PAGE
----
I too believe this about some new converts. Converting to a new faith is a drastic life change; sometimes it may well be a symptom of one’s problems rather than the thing that resolves them. Perhaps people intending to convert should undergo a psychiatric evaluation first. But I don’t see how a nation could mandate that without interfering in religious freedom.
@CONGRATULATIONS!: The psycho in Florida was motivated by religion? I hadn’t heard that before.
I remember reading something about the way that terrorists recruit suicide bombers. We always ask the question of how you convince somebody to strap a bomb to their body and blow themselves up, and apparently one part of the answer is that you start with people who are already suicidal. It’s apparently easier to convince somebody who’s suicidal that they should take a bunch of infidels with them than it is to convince somebody who’s religious that they should blow themselves up.
So crazy people only murder other people because of religion? Um, no. If someone has homicidal impulses, they’re going to find a reason to express them, whether it’s religion or thinking the government is controlling language and grammar. If you take away Loughner’s atheism and make him a Christian, do you take away his motivation to try and kill Gabby Giffords?
@kc: Here in PA not wearing your seat belt is a secondary offense, you can only be cited for it if you are stopped for something else, like a non-functioning brake light, speeding, aggressive driving, etc.. In SC it is a primary offense, meaning someone can be stopped for that only, but the fine is only $25!
Here is the list of States with primary and secondary seat belt laws.
Well, it isn’t on the books. But if you read between the lines and if you observe the system in action, I think, tragically, it IS a crime to be black in these United States.
There are the formal rules of a system and then there are the ways that the game is played. For instance in football, the goal is to stop the ball carrier. In theory the minimal force necessary to stop a player could be used. In practice, hitting the player as hard as possible within the rules is part of the game because it instills fear in the player and makes them less effective. This doesn’t really seem all that dissimilar to that. It isn’t part of the game. But it isn’t NOT part of the game either.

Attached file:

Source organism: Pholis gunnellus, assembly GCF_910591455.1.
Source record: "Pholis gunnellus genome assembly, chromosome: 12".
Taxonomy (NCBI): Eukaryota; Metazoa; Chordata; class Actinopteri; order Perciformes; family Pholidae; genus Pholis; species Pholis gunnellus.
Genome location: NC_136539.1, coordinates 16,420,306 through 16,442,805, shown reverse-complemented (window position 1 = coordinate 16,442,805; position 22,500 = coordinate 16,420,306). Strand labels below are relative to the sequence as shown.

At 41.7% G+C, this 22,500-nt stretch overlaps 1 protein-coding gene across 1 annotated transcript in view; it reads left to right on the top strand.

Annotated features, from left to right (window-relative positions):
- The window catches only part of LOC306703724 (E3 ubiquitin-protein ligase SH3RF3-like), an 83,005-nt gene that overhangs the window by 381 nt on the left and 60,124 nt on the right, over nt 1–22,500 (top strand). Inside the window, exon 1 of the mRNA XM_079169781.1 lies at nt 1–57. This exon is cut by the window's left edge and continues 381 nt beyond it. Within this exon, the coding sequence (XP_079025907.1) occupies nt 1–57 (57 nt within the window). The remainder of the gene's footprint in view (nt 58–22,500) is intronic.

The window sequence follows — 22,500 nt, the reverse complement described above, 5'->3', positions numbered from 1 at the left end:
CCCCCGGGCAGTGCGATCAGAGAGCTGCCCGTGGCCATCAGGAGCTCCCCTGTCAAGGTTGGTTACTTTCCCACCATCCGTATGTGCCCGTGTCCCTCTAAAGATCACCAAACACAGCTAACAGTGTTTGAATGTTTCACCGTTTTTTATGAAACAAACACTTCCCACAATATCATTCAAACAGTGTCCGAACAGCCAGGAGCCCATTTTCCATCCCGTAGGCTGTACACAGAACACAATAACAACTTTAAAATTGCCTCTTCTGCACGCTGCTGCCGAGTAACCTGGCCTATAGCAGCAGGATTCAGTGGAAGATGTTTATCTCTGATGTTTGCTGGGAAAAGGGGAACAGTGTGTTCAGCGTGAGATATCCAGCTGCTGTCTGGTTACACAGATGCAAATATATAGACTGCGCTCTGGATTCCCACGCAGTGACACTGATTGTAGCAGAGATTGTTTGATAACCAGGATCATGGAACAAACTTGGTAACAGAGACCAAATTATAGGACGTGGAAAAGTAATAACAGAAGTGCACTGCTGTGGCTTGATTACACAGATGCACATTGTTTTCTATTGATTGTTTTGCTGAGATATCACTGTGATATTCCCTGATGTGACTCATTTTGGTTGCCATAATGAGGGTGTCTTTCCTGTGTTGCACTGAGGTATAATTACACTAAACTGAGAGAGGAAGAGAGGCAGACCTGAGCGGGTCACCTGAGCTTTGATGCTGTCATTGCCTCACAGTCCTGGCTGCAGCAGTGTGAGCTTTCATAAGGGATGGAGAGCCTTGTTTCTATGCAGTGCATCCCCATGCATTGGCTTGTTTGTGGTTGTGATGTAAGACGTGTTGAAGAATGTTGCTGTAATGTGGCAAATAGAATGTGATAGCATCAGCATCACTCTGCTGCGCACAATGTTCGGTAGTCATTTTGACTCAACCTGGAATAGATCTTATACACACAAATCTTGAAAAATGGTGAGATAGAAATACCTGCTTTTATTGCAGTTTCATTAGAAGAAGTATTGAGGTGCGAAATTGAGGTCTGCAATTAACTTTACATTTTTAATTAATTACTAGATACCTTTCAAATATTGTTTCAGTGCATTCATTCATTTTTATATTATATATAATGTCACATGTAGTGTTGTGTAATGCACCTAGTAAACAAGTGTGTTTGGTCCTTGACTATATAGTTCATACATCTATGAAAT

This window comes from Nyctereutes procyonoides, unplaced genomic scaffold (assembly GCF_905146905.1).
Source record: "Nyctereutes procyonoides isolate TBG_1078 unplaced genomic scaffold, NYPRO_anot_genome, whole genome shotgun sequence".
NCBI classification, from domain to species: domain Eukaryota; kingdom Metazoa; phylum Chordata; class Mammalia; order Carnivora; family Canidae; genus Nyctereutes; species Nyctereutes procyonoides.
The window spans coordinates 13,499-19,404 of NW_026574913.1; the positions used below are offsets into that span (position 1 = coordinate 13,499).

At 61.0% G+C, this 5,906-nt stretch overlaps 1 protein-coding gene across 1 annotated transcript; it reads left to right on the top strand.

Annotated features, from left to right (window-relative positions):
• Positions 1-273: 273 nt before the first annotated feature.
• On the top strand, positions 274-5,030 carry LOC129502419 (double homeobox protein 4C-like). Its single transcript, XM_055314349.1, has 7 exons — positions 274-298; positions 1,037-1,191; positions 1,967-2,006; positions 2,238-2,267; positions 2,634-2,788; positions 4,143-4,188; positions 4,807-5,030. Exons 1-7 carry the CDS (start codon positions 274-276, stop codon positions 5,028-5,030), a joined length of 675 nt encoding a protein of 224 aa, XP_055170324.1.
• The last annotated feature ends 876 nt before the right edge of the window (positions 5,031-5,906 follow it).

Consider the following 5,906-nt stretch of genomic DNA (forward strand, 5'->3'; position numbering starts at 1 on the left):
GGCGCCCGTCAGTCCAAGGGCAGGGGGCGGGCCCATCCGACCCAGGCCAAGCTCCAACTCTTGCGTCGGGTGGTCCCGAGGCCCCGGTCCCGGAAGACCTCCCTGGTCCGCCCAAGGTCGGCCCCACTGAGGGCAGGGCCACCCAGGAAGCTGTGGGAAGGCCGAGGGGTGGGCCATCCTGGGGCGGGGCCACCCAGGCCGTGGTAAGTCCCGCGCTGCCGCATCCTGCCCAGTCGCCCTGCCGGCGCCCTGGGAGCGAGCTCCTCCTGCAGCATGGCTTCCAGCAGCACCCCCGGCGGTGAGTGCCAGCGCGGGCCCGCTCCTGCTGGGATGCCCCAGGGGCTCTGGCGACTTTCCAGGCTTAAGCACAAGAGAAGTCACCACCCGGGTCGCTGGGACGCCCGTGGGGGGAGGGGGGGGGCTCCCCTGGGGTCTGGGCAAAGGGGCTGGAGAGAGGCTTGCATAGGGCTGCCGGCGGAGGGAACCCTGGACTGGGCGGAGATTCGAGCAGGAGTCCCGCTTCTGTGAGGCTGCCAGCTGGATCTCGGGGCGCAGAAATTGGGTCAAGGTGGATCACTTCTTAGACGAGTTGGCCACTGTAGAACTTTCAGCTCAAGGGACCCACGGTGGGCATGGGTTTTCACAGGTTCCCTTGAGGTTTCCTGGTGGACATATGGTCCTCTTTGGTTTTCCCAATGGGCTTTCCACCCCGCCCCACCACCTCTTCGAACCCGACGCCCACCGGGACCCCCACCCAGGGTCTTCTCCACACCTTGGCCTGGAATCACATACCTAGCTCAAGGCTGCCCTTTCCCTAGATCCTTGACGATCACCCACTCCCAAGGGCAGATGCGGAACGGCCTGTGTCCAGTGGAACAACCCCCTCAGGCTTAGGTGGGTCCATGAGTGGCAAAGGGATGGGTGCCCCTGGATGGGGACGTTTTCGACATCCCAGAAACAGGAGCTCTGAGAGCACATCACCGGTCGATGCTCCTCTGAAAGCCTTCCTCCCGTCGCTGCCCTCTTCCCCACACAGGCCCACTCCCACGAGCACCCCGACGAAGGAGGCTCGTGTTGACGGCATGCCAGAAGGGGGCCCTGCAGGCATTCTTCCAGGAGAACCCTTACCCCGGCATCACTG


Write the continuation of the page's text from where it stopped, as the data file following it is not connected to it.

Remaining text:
I mean technically his seatbelt wasn’t on. Technically he did “dive” into his car. I’m absolutely positive his defense attorney will claim the officer was afraid the guy was going for a gun and that the cop was afraid and it may not matter that he had asked him to show his license. I’ve already seen people on this blog comment self-righteously about how they would first state that they need to get their license from the car before making a move, as though delaying in obeying a cops order and even starting to seem like he may be talking back is a safe thing for a black man to do. Whereas I’m pretty sure that acting on the cops orders got him shot, just as surely as not acting on the cops orders would have. And those are the only options.
I don’t know. Maybe I am just feeling particularly pissed off at society right now and am at my most cynical when I say those things. I’m fed up. I wish I could do something effective to combat this utter bullshit.
@CONGRATULATIONS!: What was the religious motivation of the guy who killed his daughter and grandkids? I’d read that he was mad at her because he wanted her to pay his (I think) property taxes or something and she wouldn’t do it.
@C.V. Danes: It works both ways. Systematic abuse is all right there is the data, we just have to look. Sue one or two municipalities into bankruptcy and the message will get sent, stop it or we’ll own City Hall.
The cop had to ask if the guy was hit. He didn’t know if he’d hit him? He shot multiple times and didn’t know if he’d hit the guy? WTF? Aren’t cops supposed to know where the damn bullets are? Listen to the cop. He starts going on “Bro” and didn’t even ask the guy’s name. Didn’t look at the id he’d asked for.
It seems he was going to shoot him no matter what. Diving into his car? Bang. Telling the cop he’s going for his license? Bang. And after 5-6 shots, he still has to ask if he hit the guy.